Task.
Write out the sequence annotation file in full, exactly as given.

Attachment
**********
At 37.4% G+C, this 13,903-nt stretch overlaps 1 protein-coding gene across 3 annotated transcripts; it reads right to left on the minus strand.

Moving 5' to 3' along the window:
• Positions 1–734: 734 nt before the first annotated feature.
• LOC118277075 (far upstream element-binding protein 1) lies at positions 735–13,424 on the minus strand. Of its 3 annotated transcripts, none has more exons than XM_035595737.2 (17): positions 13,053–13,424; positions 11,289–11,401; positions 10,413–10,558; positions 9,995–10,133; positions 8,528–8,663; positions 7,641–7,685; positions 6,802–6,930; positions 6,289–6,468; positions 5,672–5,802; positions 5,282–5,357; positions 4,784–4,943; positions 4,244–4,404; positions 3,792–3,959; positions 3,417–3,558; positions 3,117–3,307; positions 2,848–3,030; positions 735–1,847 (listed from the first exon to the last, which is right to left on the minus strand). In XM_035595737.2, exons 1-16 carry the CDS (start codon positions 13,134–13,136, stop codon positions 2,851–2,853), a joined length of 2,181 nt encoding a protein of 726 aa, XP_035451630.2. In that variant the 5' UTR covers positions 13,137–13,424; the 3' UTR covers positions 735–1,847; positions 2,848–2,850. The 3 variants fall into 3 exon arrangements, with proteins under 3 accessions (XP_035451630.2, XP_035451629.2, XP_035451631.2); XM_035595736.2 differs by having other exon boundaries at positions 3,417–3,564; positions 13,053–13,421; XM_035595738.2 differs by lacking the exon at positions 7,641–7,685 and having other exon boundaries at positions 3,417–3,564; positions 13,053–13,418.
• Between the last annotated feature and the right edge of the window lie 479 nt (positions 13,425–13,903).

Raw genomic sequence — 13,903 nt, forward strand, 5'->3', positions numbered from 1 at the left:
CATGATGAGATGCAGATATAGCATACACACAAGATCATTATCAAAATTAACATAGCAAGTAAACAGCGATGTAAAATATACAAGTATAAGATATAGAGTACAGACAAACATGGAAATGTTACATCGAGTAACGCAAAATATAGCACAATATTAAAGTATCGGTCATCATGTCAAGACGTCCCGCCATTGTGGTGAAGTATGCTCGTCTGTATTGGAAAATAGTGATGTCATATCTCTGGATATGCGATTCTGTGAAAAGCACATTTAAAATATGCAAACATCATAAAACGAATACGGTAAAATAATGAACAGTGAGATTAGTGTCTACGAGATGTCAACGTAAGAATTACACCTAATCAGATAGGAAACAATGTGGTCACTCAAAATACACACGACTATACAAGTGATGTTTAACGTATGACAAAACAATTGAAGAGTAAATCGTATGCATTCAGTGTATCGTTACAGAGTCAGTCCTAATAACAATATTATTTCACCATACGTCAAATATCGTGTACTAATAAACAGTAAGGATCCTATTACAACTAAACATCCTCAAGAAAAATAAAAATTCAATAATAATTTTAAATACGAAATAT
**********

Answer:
At 37.4% G+C, this 13,903-nt stretch overlaps 1 protein-coding gene across 3 annotated transcripts; it reads right to left on the minus strand.

Moving 5' to 3' along the window:
• Positions 1–734: 734 nt before the first annotated feature.
• LOC118277075 (far upstream element-binding protein 1) lies at positions 735–13,424 on the minus strand. Of its 3 annotated transcripts, none has more exons than XM_035595737.2 (17): positions 13,053–13,424; positions 11,289–11,401; positions 10,413–10,558; positions 9,995–10,133; positions 8,528–8,663; positions 7,641–7,685; positions 6,802–6,930; positions 6,289–6,468; positions 5,672–5,802; positions 5,282–5,357; positions 4,784–4,943; positions 4,244–4,404; positions 3,792–3,959; positions 3,417–3,558; positions 3,117–3,307; positions 2,848–3,030; positions 735–1,847 (listed from the first exon to the last, which is right to left on the minus strand). In XM_035595737.2, exons 1-16 carry the CDS (start codon positions 13,134–13,136, stop codon positions 2,851–2,853), a joined length of 2,181 nt encoding a protein of 726 aa, XP_035451630.2. In that variant the 5' UTR covers positions 13,137–13,424; the 3' UTR covers positions 735–1,847; positions 2,848–2,850. The 3 variants fall into 3 exon arrangements, with proteins under 3 accessions (XP_035451630.2, XP_035451629.2, XP_035451631.2); XM_035595736.2 differs by having other exon boundaries at positions 3,417–3,564; positions 13,053–13,421; XM_035595738.2 differs by lacking the exon at positions 7,641–7,685 and having other exon boundaries at positions 3,417–3,564; positions 13,053–13,418.
• Between the last annotated feature and the right edge of the window lie 479 nt (positions 13,425–13,903).

Raw genomic sequence — 13,903 nt, forward strand, 5'->3', positions numbered from 1 at the left:
CATGATGAGATGCAGATATAGCATACACACAAGATCATTATCAAAATTAACATAGCAAGTAAACAGCGATGTAAAATATACAAGTATAAGATATAGAGTACAGACAAACATGGAAATGTTACATCGAGTAACGCAAAATATAGCACAATATTAAAGTATCGGTCATCATGTCAAGACGTCCCGCCATTGTGGTGAAGTATGCTCGTCTGTATTGGAAAATAGTGATGTCATATCTCTGGATATGCGATTCTGTGAAAAGCACATTTAAAATATGCAAACATCATAAAACGAATACGGTAAAATAATGAACAGTGAGATTAGTGTCTACGAGATGTCAACGTAAGAATTACACCTAATCAGATAGGAAACAATGTGGTCACTCAAAATACACACGACTATACAAGTGATGTTTAACGTATGACAAAACAATTGAAGAGTAAATCGTATGCATTCAGTGTATCGTTACAGAGTCAGTCCTAATAACAATATTATTTCACCATACGTCAAATATCGTGTACTAATAAACAGTAAGGATCCTATTACAACTAAACATCCTCAAGAAAAATAAAAATTCAATAATAATTTTAAATACGAAATAT